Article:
When I sell this dot-com of mine for a quarter billion, I know where I’m going to put it. In the meantime, if you should find a fiver (or a twenty) in a laundry pocket, might I make a suggestion? The good people at the Mount Dennis outdoor skating rink could use a few bucks.
I spoke to Simon Chamberlain; he told me how they are lending out skates–and even gloves and socks–to people in the neighbourhood to help them learn to skate and to give them something to do after school. All the money is coming out of the volunteers’ own pockets, yet they have somehow cobbled together 80 pairs of skates and done a bang-up job of running a shoestring operation. Despite (or even because) of their unofficial, low-rent, under-the-radar status, I trust them.
While I was there, I saw a dozen or so people skating, some of whom were obviously not people of substantial means. One young man borrowed a pair of skates and a shovel and set about cleaning his own area of the rink of snow so that he could practice hockey. This is the sort of thing that makes a difference.
If you can spare a buck or a few hours of your time, you can get in touch with the good people in charge of this at skates (circle-a) mountdennis.ca.
Before watching the video, turn down your speakers. The wind played havoc with my little camera.
A crime-free streak was broken this week, when an attempted mugging took place near Weston and Oak.
At around 7:30 pm on January 23, a 21-year-old man was approached by a young man who threatened him with a handgun and demanded his cash. The victim refused to give it, and the suspect fled empty-handed. Nobody was injured.
InsideToronto has a report on the goings-on at the Recipe for Community meeting that UrbanArts hosted this week.
Community food festivals, a food action team and entrepreneurial workshops are just some of the ideas put forth at the Recipe for Community meeting Monday, Jan. 21 at UrbanArts at 19 John St.
UrbanArts has approximately $67,500 to work with so far this year and members of the community, as well as a handful of local organizations, were eager to pitch program ideas to help youth in the area.
Sometimes no news is bad news. The non-news event of non-insignificance was the passing-over of York South–Weston by the YMCA. Last week The Y announced five new locations, but none near here.
Much was made in the Toronto Star of the organization’s ability to transform neighbourhoods; one of the Y’s staff said, “We’re definitely thinking about the determinants of social health — such as targeting poverty and increasing social inclusion, but it’s really about bringing change to the whole community”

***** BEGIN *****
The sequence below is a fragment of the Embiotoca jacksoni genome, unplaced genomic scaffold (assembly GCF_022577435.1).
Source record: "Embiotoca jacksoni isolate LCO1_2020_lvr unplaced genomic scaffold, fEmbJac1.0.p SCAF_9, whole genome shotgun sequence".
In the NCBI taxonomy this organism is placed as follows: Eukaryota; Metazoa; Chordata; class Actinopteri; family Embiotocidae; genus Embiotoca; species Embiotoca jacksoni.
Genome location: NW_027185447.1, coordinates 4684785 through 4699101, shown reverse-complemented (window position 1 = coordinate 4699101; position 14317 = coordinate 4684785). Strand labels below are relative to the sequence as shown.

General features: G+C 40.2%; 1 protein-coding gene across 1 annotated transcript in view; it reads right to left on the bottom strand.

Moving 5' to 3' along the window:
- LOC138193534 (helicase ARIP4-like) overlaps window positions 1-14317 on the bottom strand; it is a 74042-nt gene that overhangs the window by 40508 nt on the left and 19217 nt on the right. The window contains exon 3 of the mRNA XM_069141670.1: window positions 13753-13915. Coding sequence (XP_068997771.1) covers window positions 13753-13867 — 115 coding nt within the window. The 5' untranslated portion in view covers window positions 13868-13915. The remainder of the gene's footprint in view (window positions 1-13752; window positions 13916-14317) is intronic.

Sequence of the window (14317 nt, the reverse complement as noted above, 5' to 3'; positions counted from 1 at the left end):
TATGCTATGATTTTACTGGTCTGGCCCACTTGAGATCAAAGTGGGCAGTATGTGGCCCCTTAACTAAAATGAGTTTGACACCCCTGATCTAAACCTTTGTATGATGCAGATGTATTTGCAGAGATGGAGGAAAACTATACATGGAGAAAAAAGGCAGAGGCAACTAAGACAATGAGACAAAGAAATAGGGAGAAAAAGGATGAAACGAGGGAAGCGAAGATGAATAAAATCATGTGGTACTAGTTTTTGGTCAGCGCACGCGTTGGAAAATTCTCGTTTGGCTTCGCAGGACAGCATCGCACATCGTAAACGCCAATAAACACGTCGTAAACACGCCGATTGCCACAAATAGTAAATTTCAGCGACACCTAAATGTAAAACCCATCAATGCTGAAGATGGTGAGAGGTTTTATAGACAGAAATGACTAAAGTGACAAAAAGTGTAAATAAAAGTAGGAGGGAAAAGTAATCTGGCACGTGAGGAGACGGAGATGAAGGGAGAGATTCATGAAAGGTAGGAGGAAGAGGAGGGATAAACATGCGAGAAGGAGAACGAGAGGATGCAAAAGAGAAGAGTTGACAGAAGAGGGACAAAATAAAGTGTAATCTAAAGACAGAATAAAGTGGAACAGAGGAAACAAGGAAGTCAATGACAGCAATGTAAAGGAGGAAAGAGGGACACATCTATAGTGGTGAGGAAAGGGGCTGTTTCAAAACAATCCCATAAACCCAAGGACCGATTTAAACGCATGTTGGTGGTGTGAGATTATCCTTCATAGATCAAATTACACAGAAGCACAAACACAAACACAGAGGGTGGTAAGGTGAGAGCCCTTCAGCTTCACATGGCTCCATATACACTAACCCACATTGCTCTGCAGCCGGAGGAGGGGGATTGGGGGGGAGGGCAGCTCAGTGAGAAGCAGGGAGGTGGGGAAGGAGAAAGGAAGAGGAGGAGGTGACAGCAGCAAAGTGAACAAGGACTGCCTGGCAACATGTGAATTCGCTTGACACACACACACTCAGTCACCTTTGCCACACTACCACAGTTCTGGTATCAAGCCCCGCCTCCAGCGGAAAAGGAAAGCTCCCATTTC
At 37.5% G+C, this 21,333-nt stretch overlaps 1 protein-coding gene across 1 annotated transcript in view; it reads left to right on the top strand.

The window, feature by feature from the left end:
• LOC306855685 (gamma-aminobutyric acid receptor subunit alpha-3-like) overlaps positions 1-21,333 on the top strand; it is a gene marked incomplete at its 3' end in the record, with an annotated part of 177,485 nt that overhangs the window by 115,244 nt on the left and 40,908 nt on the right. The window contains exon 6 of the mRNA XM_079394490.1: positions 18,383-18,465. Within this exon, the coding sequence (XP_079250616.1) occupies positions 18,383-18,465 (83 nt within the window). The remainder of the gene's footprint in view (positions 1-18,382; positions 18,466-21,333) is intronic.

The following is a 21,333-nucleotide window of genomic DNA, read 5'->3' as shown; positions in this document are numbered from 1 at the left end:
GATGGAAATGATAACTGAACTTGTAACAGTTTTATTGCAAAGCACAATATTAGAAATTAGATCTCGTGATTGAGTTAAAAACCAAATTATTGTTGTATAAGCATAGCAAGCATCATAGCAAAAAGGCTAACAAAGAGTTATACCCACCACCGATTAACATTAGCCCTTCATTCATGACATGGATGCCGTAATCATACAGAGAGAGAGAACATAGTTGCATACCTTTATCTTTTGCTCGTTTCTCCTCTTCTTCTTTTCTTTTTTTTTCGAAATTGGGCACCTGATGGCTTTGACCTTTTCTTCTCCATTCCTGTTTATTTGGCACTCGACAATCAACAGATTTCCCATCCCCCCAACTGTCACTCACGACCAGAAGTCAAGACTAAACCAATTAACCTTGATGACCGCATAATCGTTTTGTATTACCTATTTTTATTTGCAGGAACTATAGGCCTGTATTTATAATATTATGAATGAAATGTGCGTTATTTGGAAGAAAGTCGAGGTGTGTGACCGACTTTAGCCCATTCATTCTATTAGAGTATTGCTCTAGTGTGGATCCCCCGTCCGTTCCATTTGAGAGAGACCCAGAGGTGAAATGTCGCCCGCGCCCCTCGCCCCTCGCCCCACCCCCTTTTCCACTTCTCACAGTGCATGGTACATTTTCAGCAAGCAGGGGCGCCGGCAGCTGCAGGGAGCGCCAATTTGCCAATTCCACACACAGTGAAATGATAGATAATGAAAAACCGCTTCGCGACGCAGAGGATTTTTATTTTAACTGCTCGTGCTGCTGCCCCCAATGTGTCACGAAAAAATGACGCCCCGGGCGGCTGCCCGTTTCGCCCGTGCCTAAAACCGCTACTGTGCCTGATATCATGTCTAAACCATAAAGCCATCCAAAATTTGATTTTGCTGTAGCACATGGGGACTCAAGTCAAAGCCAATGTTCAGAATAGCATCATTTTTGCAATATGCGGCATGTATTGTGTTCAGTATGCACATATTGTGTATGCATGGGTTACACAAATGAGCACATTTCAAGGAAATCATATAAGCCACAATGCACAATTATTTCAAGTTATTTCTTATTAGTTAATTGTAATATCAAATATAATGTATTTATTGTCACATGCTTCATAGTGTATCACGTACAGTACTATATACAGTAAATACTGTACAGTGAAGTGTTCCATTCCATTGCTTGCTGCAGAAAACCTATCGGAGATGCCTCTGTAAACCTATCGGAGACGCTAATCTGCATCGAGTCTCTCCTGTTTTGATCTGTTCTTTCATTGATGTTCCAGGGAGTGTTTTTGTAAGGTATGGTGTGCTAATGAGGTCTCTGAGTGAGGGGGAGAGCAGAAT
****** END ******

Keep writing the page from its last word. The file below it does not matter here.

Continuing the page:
Alas, though we could certainly do with less poverty and more inclusion, the nearest Y will be built at Kipling and Bloor. In response to an email, Frances Nunziata’s staff said, “the Councillor continues to work with the YMCA to see that they establish a location within in the Ward. This would be a great opportunity for the community.”
The 12 Division Police would like to know how safe you feel in your community. In the past, they’ve put a survey online. This time, you’ll need to fill out a form and send it in by snail mail or as an emailed attachment.¹
¹ I know I spend too much time in front of my computer, but man, sometimes the unpixelated masses drive me a bit nuts. This form is sent out as a pdf—a bad choice. It should be an online survey, because, you know, surveys are for statistics, and computers are really good at collecting statistics. Worse, though, it’s not an editable pdf. That means you’ll have to print it out and fill it out, then scan it or post it. If I were conspiratorially-minded, I’d say that 12D is making it hard because they don’t want to know what you think.
Blogger Matt Elliott’s column in Metro regularly posts a report card on the voting behaviour of Toronto city councillors. In his latest column, Elliott writes that while Councillor Nunziata’s ‘Ford Nation’ voting record has recently dropped, she is still one of the most loyal followers of a very right-wing agenda. Consider that this month Ms Nunziata:
voted YES to a motion to reject Provincial funding for 264 new daycare spaces – luckily the majority of councillors voted the other way (fail)
voted YES to continue to charge admission for youth to indoor pools (pass)
voted YES to reduce funding for AIDS initiatives by $104,000 (pass)
voted YES to not consider allocating $6.8 million from the surplus going to the Social Housing Reserve (fail)
voted YES to withhold $75,000 from the Tenant Defence Fund (pass)
voted YES to block $894,000 going to community partnership programs (fail)
The one thing she did get right was to vote NO in a motion to not use $1.163 million in investment earnings to support student nutrition (fail).
In Ward 11, the majority rent their homes and half earn household incomes of less than $45,000. They struggle to make ends meet and could do with more support from their councillor. They are clearly not getting it. How the councillor can justify voting against daycare spaces that would have come at no cost to the city is a mystery. To vote to withhold money from the Tenant Defence Fund is particularly egregious when there have been many incidents involving notoriously bad landlords in Weston.
Councillor Nunziata, you appear to work hard and care for your constituents but your voting behaviour is a mystery. Is being a member of ‘Ford Nation’ more important than helping the less fortunate members of your Ward? Perhaps it’s time to choose where your loyalties lie.
The Toronto Community Foundation is hosting a meeting this week, uninformatively titled “Recipe for Community”. The TCF is a heavy-hitting organization, not some paper-hatted pimply-come-lately, so my guess is that this will be worth attending.